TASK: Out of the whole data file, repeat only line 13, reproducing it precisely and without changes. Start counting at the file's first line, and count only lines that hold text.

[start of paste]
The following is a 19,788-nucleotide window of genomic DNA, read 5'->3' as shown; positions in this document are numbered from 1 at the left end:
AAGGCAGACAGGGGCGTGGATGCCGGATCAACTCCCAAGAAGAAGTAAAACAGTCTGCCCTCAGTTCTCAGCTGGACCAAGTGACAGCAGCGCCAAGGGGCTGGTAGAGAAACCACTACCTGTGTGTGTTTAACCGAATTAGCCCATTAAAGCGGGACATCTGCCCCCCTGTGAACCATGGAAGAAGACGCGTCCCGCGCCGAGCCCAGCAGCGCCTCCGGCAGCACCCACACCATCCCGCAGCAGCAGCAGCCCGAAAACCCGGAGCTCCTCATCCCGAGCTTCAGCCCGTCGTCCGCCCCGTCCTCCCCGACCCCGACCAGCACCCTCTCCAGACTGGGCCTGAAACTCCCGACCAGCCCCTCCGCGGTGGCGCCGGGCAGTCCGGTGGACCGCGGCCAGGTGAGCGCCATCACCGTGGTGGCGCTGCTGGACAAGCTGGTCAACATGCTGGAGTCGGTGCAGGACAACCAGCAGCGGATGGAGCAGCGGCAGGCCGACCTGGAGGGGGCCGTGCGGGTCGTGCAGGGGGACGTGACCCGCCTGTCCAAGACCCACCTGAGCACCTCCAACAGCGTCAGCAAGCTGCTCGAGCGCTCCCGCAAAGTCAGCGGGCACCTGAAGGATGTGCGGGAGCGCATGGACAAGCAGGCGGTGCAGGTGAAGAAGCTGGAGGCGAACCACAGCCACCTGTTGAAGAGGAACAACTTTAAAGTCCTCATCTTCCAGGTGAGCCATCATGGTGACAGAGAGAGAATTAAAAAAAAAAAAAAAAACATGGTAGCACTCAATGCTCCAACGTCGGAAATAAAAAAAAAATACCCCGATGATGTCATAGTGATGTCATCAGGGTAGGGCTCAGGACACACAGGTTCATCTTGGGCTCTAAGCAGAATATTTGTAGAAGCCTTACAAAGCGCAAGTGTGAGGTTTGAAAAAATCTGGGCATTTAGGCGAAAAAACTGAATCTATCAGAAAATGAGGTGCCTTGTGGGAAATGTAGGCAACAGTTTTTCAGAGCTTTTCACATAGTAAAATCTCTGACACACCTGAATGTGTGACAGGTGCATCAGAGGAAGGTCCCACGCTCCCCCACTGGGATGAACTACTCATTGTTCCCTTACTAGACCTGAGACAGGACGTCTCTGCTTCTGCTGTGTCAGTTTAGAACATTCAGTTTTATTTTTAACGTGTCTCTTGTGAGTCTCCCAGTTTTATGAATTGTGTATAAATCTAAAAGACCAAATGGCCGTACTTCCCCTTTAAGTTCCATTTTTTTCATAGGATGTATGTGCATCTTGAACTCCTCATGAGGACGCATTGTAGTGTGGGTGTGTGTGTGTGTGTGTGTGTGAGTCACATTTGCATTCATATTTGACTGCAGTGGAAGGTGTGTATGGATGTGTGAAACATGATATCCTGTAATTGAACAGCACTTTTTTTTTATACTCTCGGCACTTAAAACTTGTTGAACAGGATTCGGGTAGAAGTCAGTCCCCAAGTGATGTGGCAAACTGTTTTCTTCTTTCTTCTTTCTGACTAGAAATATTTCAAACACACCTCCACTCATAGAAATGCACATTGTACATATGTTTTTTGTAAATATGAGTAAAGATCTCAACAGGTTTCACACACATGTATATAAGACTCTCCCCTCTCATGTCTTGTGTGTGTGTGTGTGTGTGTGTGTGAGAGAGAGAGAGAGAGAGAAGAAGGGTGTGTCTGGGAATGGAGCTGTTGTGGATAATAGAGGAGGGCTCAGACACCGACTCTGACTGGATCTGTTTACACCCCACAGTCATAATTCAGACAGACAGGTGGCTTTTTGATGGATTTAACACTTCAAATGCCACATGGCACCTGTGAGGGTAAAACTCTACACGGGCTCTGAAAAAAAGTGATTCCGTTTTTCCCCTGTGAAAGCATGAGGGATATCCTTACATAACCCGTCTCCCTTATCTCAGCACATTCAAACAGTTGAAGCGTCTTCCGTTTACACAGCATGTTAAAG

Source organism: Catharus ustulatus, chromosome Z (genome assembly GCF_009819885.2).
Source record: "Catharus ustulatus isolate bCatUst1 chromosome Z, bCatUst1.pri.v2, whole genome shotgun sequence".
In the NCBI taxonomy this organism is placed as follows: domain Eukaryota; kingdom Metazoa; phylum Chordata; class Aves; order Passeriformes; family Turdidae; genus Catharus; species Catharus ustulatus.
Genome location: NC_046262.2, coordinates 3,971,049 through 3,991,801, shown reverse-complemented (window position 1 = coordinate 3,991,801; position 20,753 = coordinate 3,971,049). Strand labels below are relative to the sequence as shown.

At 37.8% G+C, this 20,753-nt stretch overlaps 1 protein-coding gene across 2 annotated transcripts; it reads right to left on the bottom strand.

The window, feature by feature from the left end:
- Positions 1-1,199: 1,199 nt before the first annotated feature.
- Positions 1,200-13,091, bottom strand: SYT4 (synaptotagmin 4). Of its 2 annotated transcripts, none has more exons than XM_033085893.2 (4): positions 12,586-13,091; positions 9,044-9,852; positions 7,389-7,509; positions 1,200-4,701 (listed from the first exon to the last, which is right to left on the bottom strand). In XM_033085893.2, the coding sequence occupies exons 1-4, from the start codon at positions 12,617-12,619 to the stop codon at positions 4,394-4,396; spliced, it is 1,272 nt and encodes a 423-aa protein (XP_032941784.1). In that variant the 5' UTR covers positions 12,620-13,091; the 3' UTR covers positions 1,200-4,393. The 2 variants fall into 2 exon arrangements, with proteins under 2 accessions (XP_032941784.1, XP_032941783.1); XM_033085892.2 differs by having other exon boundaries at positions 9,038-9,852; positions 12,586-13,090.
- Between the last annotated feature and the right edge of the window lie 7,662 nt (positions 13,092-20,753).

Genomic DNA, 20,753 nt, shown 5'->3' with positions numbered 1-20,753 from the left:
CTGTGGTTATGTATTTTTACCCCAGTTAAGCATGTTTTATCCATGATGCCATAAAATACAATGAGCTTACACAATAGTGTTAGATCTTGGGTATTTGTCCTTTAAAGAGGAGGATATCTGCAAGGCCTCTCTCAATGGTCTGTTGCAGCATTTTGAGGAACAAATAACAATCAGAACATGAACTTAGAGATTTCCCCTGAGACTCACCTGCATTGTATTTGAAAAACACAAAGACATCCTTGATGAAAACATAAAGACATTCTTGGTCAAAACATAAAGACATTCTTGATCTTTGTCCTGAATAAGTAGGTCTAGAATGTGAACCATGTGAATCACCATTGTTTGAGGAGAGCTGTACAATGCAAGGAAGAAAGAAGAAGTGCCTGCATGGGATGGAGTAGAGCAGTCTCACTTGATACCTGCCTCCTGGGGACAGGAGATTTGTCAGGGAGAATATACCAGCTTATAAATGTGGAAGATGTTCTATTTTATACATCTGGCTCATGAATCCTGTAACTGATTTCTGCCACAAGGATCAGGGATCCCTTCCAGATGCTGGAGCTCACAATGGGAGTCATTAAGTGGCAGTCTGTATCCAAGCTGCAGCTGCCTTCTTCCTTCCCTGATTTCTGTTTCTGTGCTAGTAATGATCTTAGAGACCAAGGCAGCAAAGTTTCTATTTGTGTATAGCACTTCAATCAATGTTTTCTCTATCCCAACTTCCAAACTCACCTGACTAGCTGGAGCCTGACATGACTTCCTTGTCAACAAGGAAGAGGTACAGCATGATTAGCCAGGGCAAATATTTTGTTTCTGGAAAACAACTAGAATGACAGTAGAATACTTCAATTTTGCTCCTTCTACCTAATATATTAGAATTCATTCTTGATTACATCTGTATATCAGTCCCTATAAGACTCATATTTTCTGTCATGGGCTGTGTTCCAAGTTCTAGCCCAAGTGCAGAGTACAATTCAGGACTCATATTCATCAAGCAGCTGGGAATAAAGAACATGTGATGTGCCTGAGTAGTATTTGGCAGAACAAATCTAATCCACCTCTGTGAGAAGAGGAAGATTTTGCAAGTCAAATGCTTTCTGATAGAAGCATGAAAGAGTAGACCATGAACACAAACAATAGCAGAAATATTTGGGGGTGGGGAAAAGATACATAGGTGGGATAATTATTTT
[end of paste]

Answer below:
CTGTGGTTATGTATTTTTACCCCAGTTAAGCATGTTTTATCCATGATGCCATAAAATACAATGAGCTTACACAATAGTGTTAGATCTTGGGTATTTGTCCTTTAAAGAGGAGGATATCTGCAAGGCCTCTCTCAATGGTCTGTTGCAGCATTTTGAGGAACAAATAACAATCAGAACATGAACTTAGAGATTTCCCCTGAGACTCACCTGCATTGTATTTGAAAAACACAAAGACATCCTTGATGAAAACATAAAGACATTCTTGGTCAAAACATAAAGACATTCTTGATCTTTGTCCTGAATAAGTAGGTCTAGAATGTGAACCATGTGAATCACCATTGTTTGAGGAGAGCTGTACAATGCAAGGAAGAAAGAAGAAGTGCCTGCATGGGATGGAGTAGAGCAGTCTCACTTGATACCTGCCTCCTGGGGACAGGAGATTTGTCAGGGAGAATATACCAGCTTATAAATGTGGAAGATGTTCTATTTTATACATCTGGCTCATGAATCCTGTAACTGATTTCTGCCACAAGGATCAGGGATCCCTTCCAGATGCTGGAGCTCACAATGGGAGTCATTAAGTGGCAGTCTGTATCCAAGCTGCAGCTGCCTTCTTCCTTCCCTGATTTCTGTTTCTGTGCTAGTAATGATCTTAGAGACCAAGGCAGCAAAGTTTCTATTTGTGTATAGCACTTCAATCAATGTTTTCTCTATCCCAACTTCCAAACTCACCTGACTAGCTGGAGCCTGACATGACTTCCTTGTCAACAAGGAAGAGGTACAGCATGATTAGCCAGGGCAAATATTTTGTTTCTGGAAAACAACTAGAATGACAGTAGAATACTTCAATTTTGCTCCTTCTACCTAATATATTAGAATTCATTCTTGATTACATCTGTATATCAGTCCCTATAAGACTCATATTTTCTGTCATGGGCTGTGTTCCAAGTTCTAGCCCAAGTGCAGAGTACAATTCAGGACTCATATTCATCAAGCAGCTGGGAATAAAGAACATGTGATGTGCCTGAGTAGTATTTGGCAGAACAAATCTAATCCACCTCTGTGAGAAGAGGAAGATTTTGCAAGTCAAATGCTTTCTGATAGAAGCATGAAAGAGTAGACCATGAACACAAACAATAGCAGAAATATTTGGGGGTGGGGAAAAGATACATAGGTGGGATAATTATTTT